Once summer starts, our desire to find crisp and refreshing quaff for entertaining has us scrambling to the local liquor store. The thought of drinking a glass of heavy red now feels just that – heavy! Syrah? Super Tuscan?. Cabernet Sauvignon? Too heavy – plodding along like a palate attached to an anchor! So, what are we left with? Start with crisp acidity, throw in low alcohol content and then mix vigorously with lighter fruit flavors. The end result is a wine that delights the senses and dances across the taste buds.
Here are some favorite summer varieties when the temperature heats up:
1. Old standby: Chardonnay (oaked or unoaked);
2. Most popular: Sauvignon Blanc;
3. Ubiquitous Pinot Grigio;
4. Sexy and sumptuous: Riesling;
5. Hot now: Grüner-Veltliner;
6. Most versatile: Rosé;
7. Bubbles: Champagne, Prosecco, Franciacorta, and others
There are many other great summertime varieties. Don’t be afraid to think outside the box such by giving lighter red wines a slight chill. Guidelines as to the best summer wine will be your own!
Cheers; Prost; Skaal; Santé; Salud; Yung Sing; Sláinte; Slaandjivaa; Eis Igian; Okole Maluna; L’chaim; Cin Cin and others…
Wine and Travel Writer
Rosé is being rediscovered as a fun, versatile wine that complements today’s lifestyles.
How Rosé is made
Red grapes are crushed and the skins remain in contact with the juice for two to three days. The grapes are then pressed, and the skins are discarded. The longer the skins are left in contact with the juice, the more intense the color of the wine. Hues range from pale orange to a vivid near-purple, depending on the grapes and wine-making techniques.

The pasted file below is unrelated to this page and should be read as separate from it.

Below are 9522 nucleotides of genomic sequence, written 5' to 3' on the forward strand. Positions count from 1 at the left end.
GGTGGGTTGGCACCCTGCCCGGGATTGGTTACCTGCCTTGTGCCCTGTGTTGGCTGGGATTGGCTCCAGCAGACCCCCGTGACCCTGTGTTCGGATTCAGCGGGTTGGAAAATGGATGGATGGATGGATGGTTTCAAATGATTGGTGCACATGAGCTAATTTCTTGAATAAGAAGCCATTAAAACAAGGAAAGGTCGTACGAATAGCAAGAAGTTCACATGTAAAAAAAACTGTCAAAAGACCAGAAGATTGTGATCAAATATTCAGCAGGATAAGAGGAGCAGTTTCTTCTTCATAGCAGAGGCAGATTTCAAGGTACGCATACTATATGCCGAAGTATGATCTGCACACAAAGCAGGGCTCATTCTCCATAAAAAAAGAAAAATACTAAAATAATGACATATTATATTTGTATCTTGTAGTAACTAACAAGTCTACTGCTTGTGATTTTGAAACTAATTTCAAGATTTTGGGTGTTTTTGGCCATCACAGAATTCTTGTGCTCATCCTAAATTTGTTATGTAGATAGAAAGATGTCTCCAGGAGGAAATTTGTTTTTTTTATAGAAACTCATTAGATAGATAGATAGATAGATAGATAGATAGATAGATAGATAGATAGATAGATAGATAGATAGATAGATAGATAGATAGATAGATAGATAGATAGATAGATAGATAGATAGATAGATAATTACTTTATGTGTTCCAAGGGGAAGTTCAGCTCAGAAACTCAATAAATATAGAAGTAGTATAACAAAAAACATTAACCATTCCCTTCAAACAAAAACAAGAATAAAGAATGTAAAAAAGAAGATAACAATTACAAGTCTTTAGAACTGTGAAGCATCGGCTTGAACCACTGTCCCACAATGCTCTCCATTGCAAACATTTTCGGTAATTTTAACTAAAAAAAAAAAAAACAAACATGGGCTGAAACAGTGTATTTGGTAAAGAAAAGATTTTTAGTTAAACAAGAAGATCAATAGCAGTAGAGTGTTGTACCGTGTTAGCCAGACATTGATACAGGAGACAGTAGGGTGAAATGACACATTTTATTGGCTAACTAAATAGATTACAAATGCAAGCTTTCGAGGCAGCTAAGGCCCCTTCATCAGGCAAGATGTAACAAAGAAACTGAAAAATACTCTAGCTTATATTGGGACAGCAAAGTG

How to choose a Rosé
The qualities to look for in good Rosés would be crispness and freshness. When you buy the most recent vintage you are guaranteed fruitiness and good balance.
Range from 45-55°F (7-13°C).
So very Versatile
Many foodies consider Rosé THE pairing wine because it complements many dishes. With its crisp, cool flavors a well-balanced Rosé pairs well not only with traditional Provençal cuisine, but with spicy, full-flavored dishes from around the world.
What the experts are saying
“A more versatile food wine you won’t find in any color, at any price point.”
Proven Rosés are “…gently made, intriguingly perfumed , and dry enough to be the perfect foil for the garlic and olive oil that characterize the region’s cuisine.”
-The World Atlas of Wine by Hugh Johnson and Jancis Robinson
“Not just for summer sipping and bouillabaisse, Rosé wines pair well with all kinds of cuisines, all year-long.”